With craft beer booming and local breweries springing up all over the country, Midwest farmers are testing out ways to play a role in the growing market and, in the process, make local beer truly local.
Nearly all U.S. hops, which along with water, malt and yeast, comprise the base ingredients in beer, is grown in Oregon, Washington and Idaho. Farmers and researchers in the Midwest, though, say the region could be ripe for a local hops explosion.
Mark Pattison started Buck Creek Hops two years ago in south-central Iowa and is now the biggest grower in the state. Though humidity in the Midwest can be a challenge, thanks to copious sunlight, Pattison says the Midwest is actually ripe for growing hops.
“Obviously, everyone's looking for alternative crops with commodity prices so low,” Pattison says. “If you're between the 35th and 55th parallel (latitude) you're in a good area, and we're at the 46th here.”
Pattison is betting that Iowa has a good shot at competing on the hops market. Farming is at the state’s core and he says the flavor of a Cascade hop, which is commonly used in beer, stays pretty much the same no matter where it’s grown.
“Every type of soil, every farm will have a little bit different kind of aroma, but in general, a Cascade is a Cascade,” he says. “We can produce the same hops (growers in the Pacific Northwest) can.”
Brewers use hops for bittering, aroma and flavor. While hops brought to maturity by a farmer may taste similar, researchers and farmers are still experimenting, trying to find hop varietiess most suited to the Midwest’s climate and soil.
“Our environment in these Midwest areas is totally different than where hops is typically grown,” says University of Nebraska-Lincoln researcher Stacy Adams.
Adams has been testing which hop varieties will do best in Nebraska, using four test plots around the state with different microclimates and soil types.
“Given our environment is somewhat volatile, we want to identify varieties that the farmer will be able to market,” Adams says. “Because the brewers are mainly looking for this consistency from year to year to year.”
Universities in Michigan, Minnesota, Ohio and Iowa are also investing in research and training for this new specialty crop.
While local farmers are starting to grow hop bines, a climbing plant similar to a vine, Mark Pattison says there are several reasons why getting a start in commercial hop growing can be daunting.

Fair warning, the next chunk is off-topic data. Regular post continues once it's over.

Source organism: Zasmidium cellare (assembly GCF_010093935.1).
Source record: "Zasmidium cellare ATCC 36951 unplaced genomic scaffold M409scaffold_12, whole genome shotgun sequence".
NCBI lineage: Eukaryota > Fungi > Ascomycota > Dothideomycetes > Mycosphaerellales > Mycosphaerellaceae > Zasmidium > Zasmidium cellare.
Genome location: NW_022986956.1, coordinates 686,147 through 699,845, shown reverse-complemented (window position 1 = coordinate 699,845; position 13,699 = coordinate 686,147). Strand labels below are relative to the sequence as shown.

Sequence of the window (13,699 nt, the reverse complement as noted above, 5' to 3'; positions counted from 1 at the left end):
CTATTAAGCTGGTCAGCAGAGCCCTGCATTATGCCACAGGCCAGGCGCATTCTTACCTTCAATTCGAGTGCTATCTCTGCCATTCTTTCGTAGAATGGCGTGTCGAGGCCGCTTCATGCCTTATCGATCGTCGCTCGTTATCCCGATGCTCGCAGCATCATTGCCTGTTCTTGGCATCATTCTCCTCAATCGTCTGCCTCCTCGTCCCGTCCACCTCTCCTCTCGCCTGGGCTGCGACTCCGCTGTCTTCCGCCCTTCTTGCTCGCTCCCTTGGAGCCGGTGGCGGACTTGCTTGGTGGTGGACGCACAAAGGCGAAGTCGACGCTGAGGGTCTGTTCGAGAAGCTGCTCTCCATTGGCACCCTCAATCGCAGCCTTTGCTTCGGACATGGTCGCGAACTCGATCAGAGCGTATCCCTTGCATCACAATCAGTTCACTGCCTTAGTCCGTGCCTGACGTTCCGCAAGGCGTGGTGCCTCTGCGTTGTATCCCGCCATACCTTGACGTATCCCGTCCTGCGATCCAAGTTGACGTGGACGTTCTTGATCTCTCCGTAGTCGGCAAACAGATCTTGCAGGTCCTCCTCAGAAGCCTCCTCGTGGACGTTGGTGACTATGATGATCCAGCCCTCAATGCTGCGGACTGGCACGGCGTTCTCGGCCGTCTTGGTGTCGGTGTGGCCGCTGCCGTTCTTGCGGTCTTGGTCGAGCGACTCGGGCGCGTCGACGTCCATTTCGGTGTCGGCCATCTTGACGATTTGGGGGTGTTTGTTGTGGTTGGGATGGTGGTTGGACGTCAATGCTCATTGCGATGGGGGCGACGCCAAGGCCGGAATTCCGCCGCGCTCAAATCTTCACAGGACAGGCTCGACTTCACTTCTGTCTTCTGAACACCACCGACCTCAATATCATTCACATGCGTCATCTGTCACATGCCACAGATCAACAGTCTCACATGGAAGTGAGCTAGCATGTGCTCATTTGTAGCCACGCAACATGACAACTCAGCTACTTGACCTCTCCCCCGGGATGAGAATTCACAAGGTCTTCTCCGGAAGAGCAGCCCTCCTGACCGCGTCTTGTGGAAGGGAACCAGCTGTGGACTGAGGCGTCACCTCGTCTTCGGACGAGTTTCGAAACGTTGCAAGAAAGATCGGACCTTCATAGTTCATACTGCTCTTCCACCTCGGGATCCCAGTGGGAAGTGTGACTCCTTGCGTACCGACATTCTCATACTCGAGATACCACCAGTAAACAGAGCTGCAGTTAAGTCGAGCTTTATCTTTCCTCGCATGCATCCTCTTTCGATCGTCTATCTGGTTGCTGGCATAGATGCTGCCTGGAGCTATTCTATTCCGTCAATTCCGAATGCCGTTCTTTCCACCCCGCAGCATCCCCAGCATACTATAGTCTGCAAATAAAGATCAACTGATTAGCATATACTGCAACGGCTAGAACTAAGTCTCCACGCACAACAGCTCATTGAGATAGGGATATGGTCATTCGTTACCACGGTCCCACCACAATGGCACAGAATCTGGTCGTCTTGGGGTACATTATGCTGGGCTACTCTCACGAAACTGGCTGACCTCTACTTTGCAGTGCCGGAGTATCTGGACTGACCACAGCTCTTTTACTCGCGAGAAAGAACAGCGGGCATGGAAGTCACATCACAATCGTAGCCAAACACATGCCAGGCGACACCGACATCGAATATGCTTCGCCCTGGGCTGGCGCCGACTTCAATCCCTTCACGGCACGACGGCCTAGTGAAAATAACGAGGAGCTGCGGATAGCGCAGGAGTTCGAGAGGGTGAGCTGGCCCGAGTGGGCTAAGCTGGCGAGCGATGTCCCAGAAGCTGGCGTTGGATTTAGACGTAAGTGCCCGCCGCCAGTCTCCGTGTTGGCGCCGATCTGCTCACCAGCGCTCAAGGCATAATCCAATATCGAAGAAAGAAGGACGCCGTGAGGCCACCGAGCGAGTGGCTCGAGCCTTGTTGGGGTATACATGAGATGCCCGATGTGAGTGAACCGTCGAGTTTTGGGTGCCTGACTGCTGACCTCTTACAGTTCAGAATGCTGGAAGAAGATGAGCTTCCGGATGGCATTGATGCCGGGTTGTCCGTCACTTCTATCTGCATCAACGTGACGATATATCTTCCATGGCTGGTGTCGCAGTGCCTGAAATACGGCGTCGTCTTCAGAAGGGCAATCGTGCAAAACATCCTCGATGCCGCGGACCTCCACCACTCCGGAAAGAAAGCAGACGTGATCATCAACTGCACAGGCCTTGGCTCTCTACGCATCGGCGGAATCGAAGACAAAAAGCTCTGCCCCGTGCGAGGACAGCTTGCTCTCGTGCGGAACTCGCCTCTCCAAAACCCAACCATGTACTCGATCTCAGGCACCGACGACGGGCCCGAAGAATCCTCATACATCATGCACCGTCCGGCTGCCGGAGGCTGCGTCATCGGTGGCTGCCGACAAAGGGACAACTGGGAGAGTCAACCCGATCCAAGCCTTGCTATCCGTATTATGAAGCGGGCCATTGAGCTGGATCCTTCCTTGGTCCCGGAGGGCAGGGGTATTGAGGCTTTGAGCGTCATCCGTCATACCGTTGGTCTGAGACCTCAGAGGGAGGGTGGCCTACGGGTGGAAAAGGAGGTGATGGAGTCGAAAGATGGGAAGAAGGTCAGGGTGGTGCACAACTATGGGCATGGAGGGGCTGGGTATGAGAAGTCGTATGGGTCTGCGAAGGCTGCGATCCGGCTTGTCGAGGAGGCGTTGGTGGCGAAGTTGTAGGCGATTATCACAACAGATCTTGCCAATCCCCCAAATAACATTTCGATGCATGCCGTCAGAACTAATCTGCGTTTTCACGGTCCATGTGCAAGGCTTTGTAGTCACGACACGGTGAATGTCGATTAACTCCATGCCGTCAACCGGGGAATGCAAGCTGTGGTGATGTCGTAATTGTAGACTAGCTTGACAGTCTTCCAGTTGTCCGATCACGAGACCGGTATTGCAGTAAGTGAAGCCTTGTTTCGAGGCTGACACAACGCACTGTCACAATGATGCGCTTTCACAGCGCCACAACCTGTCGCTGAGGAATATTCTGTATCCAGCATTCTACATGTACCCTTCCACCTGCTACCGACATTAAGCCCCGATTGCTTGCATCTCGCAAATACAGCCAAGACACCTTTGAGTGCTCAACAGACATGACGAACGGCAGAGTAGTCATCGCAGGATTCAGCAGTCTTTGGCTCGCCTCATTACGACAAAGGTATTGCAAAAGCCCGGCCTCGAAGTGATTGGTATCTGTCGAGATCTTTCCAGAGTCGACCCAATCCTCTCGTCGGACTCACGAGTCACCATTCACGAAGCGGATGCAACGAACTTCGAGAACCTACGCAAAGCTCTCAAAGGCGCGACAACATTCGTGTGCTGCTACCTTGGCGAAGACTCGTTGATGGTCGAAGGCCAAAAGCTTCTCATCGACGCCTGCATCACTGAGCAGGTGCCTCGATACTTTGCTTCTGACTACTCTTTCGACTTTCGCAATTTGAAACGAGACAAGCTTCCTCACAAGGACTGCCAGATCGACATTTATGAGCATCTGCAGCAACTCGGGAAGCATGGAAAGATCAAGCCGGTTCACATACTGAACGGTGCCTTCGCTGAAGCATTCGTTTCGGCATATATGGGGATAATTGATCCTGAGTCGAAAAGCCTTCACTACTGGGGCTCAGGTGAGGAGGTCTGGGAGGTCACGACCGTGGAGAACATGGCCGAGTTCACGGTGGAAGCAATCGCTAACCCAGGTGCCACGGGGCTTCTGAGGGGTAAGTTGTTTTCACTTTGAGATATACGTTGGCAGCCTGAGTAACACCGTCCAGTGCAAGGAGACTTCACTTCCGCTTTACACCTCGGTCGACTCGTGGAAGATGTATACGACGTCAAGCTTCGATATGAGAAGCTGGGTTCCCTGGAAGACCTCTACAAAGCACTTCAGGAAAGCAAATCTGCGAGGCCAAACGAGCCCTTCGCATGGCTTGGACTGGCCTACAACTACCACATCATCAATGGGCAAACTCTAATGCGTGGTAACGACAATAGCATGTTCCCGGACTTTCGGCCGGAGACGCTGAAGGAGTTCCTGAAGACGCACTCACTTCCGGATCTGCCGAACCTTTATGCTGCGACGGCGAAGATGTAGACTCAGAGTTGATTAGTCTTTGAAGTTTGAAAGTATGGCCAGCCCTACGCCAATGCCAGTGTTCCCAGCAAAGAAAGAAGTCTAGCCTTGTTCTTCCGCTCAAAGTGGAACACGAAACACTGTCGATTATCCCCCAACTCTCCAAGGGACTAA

“One, it costs about $12,000 an acre to put them in,” Pattison says. “Two, you don't get a good profitable crop for three years. And three is the labor; compared to other crops it's very labor intensive.”
Risk and high startup costs have kept many hobby hop growers from launching into large-scale hop farms in the Midwest.
But like Pattison, Midwest Hop Producers in Plattsmouth, Nebraska, is investing big in the crop. They’ve put millions of dollars into building the first commercial hops processing facility in the state. The company recently bought a huge harvester from Germany. They plan to process their own hops and those from other growers, too.
“Our goal is to see what grows well in Nebraska,” says Annette Wiles, the company’s co-owner, “what's disease-resistant, drought-resistant and pest-resistant.”
The delicate hop cones, which are harvested at around 80 percent moisture, have to be handled delicately to maximize the qualities brewers want. Wiles and her team are building a larger version of the small drying room they already have at their new processing facility, as hot and muggy as a sauna.
“Similar to coffee beans, if you dry them too hot, too fast, you'll burn the oils and then you've ruined your crop,” Wiles says.
Currently, most Midwest hop growers are small-scale hobbyists who sell wet hops – fresh off the bine – to breweries in the fall. But to supply breweries on a large-scale year-round, hops have to be dried, milled and turned into the pellet hops that brewers prefer.
Kim Kavulak, co-founder of Nebraska Brewing Company in Papillion, Nebraska, is looking forward to a large-scale supply of local hops in the future.
“We do see a future for that,” Kavulak says. “We're really, really excited about that part of the industry growing.”
Nebraska Brewing Company plans to work with local hop producers to create new beers that let local hops shine, Kavulak says, as local producers continue to develop.
“We'll do test batches and make sure what they're using is either compatible with what we're already doing, or develop some other recipes that are compatible with the hops they're growing,” Kavulak says.
So while most Midwest beer is still made from hops from far away, a whole new kind of local craft beer may soon be on tap.